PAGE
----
First published in 1946, Economics in One Lesson by Henry Hazlitt remains one of best books on economics ever published. The lesson, to paraphrase Hazlitt, is that economists must look beyond the immediate and visible consequences of economic policies; they must look at the long term and “unseen” consequences. Hazlitt begins his lesson with the […]

The Fallacy of the Broken Window

by | Aug 24, 2012 | Economics

First published in 1946, Economics in One Lesson by Henry Hazlitt remains one of best books on economics ever published. The lesson, to paraphrase Hazlitt, is that economists must look beyond the immediate and visible consequences of economic policies; they must look at the long term and “unseen” consequences.

Hazlitt begins his lesson with the fallacy of the broken window. This fallacy holds that a hoodlum who breaks a window is actually an economic hero because he creates work for the glazier who will make the repair. While it is true that the glazier, his suppliers, and his employees will benefit, the shop owner who must pay for the broken window has less money to spend on other items. The visible benefit to the glazier is offset by the less obvious harm done to the shop owner, his suppliers, and his employees.

The shop owner, for example, may have planned to buy a new suit. However, he must now spend that money to merely return to his previous state. The money that would have gone to the tailor has gone to the glazier.

Economic benefits do not result from destruction but from production. Economic benefits result from creating values, not destroying them.

While the example of the broken window is fairly easy to understand, economic destruction can occur in less obvious ways. Perhaps the most common today is government spending.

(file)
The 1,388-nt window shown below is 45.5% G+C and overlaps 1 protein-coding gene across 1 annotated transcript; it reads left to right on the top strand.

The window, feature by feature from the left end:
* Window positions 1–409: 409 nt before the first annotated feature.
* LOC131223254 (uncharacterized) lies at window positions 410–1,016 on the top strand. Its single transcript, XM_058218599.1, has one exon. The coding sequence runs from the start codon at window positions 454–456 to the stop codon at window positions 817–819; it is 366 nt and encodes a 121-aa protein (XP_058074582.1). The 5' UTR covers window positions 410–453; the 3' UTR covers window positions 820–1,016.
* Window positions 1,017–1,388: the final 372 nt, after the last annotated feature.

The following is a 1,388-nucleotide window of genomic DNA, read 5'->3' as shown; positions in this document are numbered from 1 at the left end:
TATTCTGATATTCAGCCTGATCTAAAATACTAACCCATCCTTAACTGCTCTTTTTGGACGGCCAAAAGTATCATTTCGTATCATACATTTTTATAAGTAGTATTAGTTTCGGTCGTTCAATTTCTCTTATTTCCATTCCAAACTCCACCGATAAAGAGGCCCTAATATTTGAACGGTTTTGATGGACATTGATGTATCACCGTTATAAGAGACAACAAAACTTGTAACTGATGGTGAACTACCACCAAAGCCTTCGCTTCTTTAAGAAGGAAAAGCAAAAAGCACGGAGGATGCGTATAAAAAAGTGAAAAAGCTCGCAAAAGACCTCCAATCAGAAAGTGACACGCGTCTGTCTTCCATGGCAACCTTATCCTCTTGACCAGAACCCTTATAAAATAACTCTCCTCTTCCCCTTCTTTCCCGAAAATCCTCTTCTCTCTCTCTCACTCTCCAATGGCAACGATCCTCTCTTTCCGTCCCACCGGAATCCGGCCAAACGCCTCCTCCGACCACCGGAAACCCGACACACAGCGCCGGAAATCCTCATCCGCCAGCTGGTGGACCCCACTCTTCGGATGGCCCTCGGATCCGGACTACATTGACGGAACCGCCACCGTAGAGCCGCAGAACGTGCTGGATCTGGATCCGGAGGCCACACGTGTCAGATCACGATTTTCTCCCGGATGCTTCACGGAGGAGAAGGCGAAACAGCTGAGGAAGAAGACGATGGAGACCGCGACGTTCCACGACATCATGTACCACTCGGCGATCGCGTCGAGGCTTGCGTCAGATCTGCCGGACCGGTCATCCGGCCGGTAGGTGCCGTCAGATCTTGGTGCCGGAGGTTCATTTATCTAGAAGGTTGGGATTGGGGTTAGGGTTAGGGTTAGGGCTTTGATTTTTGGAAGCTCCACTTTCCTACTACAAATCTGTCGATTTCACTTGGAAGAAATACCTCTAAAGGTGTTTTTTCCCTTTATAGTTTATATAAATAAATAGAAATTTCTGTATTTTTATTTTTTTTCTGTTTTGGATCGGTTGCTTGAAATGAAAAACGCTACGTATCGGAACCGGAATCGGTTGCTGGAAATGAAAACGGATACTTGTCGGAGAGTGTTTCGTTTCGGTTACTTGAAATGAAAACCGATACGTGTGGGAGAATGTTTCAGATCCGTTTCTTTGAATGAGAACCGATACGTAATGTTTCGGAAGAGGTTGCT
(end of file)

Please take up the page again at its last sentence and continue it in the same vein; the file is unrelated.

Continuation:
As an example, President Obama has repeatedly said that government investment in infrastructure will create jobs. While it is true that bridges and roads will employee thousands of construction workers, these jobs are the immediate and visible consequences. The longer and less visible consequences are the jobs that will not be created or will be destroyed because money is taken from businesses and individuals to pay for these projects. As Hazlitt writes, for every job “created” by government spending, another job has been destroyed to pay for it.

It could be argued that government spending on infrastructure does in fact create values, such as roads and bridges. But again, this is the immediate and visible consequence. Unlike the private sector, which trades value for value, government spending is founded on the confiscation of values. A private company offers goods and services, and consumers are free to take it or leave it. The government just takes. And what it takes from the private sector leaves less for the actual production of values.

Brian Phillips has been actively defending individual rights for the past twenty-five years. He has successfully helped defeat attempts to implement zoning in Houston, Texas, and Hobbs, New Mexico. His writing has appeared in The Freeman, Reason, The Orange County Register, The Houston Chronicle, The Objective Standard, Capitalism Magazine, and dozens of other publications. He is the author of Individual Rights and Government Wrongs

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